Friday, 31 October 2014
Last updated 7 hours ago
Sep 26 2013 | 11:17am ET
An accountant with close ties to Bernard Madoff was arrested this morning, nearly five years after Madoff's $65 billion Ponzi scheme collapsed.
Paul Konigsberg was arrested by Federal Bureau of Investigation agents at 6 a.m. today, at his lawyers' offices in Manhattan. The arrest followed a refusal by Konigsberg's lawyers to grant prosecutors a tolling agreement in the case, which would have allowed them to charge him after the statute of limitations expires in December, The New York Times reports. He is expected to appear in court later today.
It is unclear what charges Konigsberg will face. Konigsberg is a long-time Madoff friend and business associate who was the only non-family member to serve as a shareholder of Madoff's London business. He also counted many victims of the fraud as clients, and did taxes for two Madoff family foundations. Madoff often referred investors to Konigsberg and his now-defuct accounting firm, Konigsberg Wolf & Co., for tax services.
Konigsberg is the 15th person charged in the case. Nine, including another accountant, have pleaded guilty; five others, all former Madoff employees, go on trial in October.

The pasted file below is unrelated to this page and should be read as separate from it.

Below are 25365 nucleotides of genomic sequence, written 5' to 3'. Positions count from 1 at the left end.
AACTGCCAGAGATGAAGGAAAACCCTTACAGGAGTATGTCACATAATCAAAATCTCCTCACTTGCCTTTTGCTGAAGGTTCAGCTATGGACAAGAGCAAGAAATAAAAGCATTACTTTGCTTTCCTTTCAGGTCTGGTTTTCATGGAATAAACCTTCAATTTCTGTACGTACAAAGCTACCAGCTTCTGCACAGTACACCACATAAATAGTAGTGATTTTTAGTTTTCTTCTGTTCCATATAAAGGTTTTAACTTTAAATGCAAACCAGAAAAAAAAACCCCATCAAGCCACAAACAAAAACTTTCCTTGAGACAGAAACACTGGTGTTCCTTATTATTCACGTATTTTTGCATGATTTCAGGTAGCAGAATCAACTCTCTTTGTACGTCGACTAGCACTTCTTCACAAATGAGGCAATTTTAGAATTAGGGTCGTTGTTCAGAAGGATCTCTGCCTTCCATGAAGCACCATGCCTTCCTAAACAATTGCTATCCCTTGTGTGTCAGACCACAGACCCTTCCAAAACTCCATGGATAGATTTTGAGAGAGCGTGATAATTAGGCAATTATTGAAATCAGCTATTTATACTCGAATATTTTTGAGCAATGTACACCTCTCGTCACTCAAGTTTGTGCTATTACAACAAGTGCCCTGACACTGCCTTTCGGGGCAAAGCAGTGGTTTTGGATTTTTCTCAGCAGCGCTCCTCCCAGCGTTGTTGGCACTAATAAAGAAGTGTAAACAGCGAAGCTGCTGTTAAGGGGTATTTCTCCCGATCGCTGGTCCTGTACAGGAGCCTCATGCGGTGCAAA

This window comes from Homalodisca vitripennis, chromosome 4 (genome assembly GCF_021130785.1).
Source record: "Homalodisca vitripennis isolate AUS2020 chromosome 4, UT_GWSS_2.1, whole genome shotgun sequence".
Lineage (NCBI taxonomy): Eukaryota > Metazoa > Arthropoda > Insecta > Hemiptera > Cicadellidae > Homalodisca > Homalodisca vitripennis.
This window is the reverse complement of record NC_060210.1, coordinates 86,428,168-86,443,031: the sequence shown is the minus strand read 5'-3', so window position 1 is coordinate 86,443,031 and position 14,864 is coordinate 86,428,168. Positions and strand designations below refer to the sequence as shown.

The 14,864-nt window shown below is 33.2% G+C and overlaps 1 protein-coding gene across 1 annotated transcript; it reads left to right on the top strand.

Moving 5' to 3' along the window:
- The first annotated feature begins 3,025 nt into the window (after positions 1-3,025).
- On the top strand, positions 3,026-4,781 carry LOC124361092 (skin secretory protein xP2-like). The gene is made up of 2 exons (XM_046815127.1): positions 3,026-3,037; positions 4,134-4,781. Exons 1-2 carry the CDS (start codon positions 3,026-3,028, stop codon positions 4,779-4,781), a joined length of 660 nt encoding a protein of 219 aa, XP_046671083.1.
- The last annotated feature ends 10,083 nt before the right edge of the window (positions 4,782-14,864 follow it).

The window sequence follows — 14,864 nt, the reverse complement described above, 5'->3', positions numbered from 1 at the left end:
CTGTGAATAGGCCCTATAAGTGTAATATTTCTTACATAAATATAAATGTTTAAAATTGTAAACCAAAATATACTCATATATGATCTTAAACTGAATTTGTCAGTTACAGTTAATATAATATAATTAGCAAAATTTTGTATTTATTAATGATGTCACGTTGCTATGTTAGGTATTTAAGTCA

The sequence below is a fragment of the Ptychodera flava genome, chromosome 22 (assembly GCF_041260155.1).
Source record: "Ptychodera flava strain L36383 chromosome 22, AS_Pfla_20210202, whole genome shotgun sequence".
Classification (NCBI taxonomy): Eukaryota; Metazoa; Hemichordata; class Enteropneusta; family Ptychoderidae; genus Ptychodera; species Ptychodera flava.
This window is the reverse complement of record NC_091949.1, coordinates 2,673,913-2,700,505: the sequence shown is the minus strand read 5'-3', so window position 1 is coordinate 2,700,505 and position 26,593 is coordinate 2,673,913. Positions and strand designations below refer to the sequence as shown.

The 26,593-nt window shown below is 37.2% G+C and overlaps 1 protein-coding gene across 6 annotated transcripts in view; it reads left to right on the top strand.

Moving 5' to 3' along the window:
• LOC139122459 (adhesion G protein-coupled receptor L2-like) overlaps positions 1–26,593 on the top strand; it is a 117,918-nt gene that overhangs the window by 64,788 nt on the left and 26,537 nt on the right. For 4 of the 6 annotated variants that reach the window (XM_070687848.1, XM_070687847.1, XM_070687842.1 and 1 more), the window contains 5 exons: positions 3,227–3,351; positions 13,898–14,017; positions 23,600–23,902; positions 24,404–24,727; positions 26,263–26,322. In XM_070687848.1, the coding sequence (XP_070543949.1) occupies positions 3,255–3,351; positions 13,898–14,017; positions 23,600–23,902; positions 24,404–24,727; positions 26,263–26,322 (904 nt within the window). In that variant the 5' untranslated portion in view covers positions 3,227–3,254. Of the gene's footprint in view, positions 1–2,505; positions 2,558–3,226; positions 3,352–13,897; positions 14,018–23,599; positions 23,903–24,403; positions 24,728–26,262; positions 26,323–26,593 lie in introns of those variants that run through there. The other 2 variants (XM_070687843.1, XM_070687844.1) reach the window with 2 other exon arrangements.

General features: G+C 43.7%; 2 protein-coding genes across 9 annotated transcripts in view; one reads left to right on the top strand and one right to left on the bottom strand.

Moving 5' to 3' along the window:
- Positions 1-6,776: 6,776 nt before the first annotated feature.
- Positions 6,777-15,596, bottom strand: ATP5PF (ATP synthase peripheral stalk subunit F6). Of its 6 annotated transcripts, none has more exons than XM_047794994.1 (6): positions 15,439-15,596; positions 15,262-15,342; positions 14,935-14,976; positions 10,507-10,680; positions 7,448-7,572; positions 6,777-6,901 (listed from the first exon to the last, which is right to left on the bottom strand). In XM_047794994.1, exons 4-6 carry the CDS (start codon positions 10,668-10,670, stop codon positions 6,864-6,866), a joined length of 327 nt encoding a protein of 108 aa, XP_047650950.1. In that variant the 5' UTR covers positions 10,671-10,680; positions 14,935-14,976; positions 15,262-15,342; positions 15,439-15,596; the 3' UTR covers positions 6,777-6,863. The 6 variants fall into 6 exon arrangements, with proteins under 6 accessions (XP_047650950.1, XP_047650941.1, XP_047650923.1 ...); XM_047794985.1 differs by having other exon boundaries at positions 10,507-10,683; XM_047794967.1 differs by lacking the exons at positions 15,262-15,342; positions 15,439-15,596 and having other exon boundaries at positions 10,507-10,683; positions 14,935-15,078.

"Paul Konigsburg, a 77-year-old accountant, is an innocent victim of Bernie Madoff," his lawyer, Reed Brodsky, who prosecuted Galleon Group founder Raj Rajaratnam, said. "He looks forward to clearing his good name at trial."
Konigsberg's arrest is not the first time a Konigsberg Wolf principal has run into trouble over Madoff. Accountant Steven Mendelow settled a Securities and Exchange Commission case accusing him of improperly funneling some $90 million to Madoff in 1993.
Prosecutors are continuing their investigations into Madoff's niece, Shana Madoff Swanson, and into JPMorgan Chase.
Sep 22 2014 | 4:15pm ET
"I tell people that everybody likes good news and so if you have good performance that’s wonderful,” explains Mike McKitish of Peddie School's endowment, “but it’s the people that want to talk about the bad news or where they drifted and how they came back and how they stayed to their discipline…” that he wants to hear from. Read more…
Traders form habits quickly. Understanding these and their effects can better equip us to decipher actual market moves.